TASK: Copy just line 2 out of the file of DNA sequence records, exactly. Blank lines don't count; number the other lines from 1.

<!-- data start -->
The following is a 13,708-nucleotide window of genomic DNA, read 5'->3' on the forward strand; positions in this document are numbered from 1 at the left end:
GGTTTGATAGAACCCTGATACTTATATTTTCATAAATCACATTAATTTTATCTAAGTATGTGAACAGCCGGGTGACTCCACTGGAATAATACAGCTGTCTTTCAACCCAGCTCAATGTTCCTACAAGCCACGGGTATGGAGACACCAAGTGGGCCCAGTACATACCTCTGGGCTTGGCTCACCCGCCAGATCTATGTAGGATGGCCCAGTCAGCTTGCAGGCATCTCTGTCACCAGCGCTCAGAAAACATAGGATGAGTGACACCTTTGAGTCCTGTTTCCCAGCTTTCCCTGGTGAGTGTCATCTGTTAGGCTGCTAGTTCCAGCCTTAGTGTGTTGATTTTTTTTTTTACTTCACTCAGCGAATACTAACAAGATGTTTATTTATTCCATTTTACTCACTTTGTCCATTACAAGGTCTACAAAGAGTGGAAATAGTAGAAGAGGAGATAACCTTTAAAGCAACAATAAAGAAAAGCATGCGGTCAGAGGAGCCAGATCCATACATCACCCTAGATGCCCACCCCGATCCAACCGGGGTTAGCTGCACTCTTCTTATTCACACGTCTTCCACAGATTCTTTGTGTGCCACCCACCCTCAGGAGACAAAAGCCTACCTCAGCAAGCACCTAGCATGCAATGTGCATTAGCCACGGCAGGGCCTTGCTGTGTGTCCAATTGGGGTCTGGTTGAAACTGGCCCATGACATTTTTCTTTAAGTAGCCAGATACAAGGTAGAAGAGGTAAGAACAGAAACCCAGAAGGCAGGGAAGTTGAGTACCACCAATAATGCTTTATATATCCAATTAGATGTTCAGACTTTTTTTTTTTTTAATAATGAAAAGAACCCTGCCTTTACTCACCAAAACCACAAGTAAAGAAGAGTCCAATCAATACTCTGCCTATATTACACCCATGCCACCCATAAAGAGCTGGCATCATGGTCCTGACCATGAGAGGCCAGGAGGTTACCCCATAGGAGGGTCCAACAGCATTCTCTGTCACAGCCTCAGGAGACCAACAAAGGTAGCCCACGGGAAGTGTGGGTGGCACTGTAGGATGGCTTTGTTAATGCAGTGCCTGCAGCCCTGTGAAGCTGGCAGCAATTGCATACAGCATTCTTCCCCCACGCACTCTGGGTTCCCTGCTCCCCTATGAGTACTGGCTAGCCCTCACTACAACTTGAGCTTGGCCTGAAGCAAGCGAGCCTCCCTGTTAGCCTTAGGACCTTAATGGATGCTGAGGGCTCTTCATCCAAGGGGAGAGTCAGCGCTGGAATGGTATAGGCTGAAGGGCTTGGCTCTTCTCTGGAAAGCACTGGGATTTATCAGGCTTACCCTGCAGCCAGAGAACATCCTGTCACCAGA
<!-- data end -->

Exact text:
GGTTTGATAGAACCCTGATACTTATATTTTCATAAATCACATTAATTTTATCTAAGTATGTGAACAGCCGGGTGACTCCACTGGAATAATACAGCTGTCTTTCAACCCAGCTCAATGTTCCTACAAGCCACGGGTATGGAGACACCAAGTGGGCCCAGTACATACCTCTGGGCTTGGCTCACCCGCCAGATCTATGTAGGATGGCCCAGTCAGCTTGCAGGCATCTCTGTCACCAGCGCTCAGAAAACATAGGATGAGTGACACCTTTGAGTCCTGTTTCCCAGCTTTCCCTGGTGAGTGTCATCTGTTAGGCTGCTAGTTCCAGCCTTAGTGTGTTGATTTTTTTTTTTACTTCACTCAGCGAATACTAACAAGATGTTTATTTATTCCATTTTACTCACTTTGTCCATTACAAGGTCTACAAAGAGTGGAAATAGTAGAAGAGGAGATAACCTTTAAAGCAACAATAAAGAAAAGCATGCGGTCAGAGGAGCCAGATCCATACATCACCCTAGATGCCCACCCCGATCCAACCGGGGTTAGCTGCACTCTTCTTATTCACACGTCTTCCACAGATTCTTTGTGTGCCACCCACCCTCAGGAGACAAAAGCCTACCTCAGCAAGCACCTAGCATGCAATGTGCATTAGCCACGGCAGGGCCTTGCTGTGTGTCCAATTGGGGTCTGGTTGAAACTGGCCCATGACATTTTTCTTTAAGTAGCCAGATACAAGGTAGAAGAGGTAAGAACAGAAACCCAGAAGGCAGGGAAGTTGAGTACCACCAATAATGCTTTATATATCCAATTAGATGTTCAGACTTTTTTTTTTTTTAATAATGAAAAGAACCCTGCCTTTACTCACCAAAACCACAAGTAAAGAAGAGTCCAATCAATACTCTGCCTATATTACACCCATGCCACCCATAAAGAGCTGGCATCATGGTCCTGACCATGAGAGGCCAGGAGGTTACCCCATAGGAGGGTCCAACAGCATTCTCTGTCACAGCCTCAGGAGACCAACAAAGGTAGCCCACGGGAAGTGTGGGTGGCACTGTAGGATGGCTTTGTTAATGCAGTGCCTGCAGCCCTGTGAAGCTGGCAGCAATTGCATACAGCATTCTTCCCCCACGCACTCTGGGTTCCCTGCTCCCCTATGAGTACTGGCTAGCCCTCACTACAACTTGAGCTTGGCCTGAAGCAAGCGAGCCTCCCTGTTAGCCTTAGGACCTTAATGGATGCTGAGGGCTCTTCATCCAAGGGGAGAGTCAGCGCTGGAATGGTATAGGCTGAAGGGCTTGGCTCTTCTCTGGAAAGCACTGGGATTTATCAGGCTTACCCTGCAGCCAGAGAACATCCTGTCACCAGA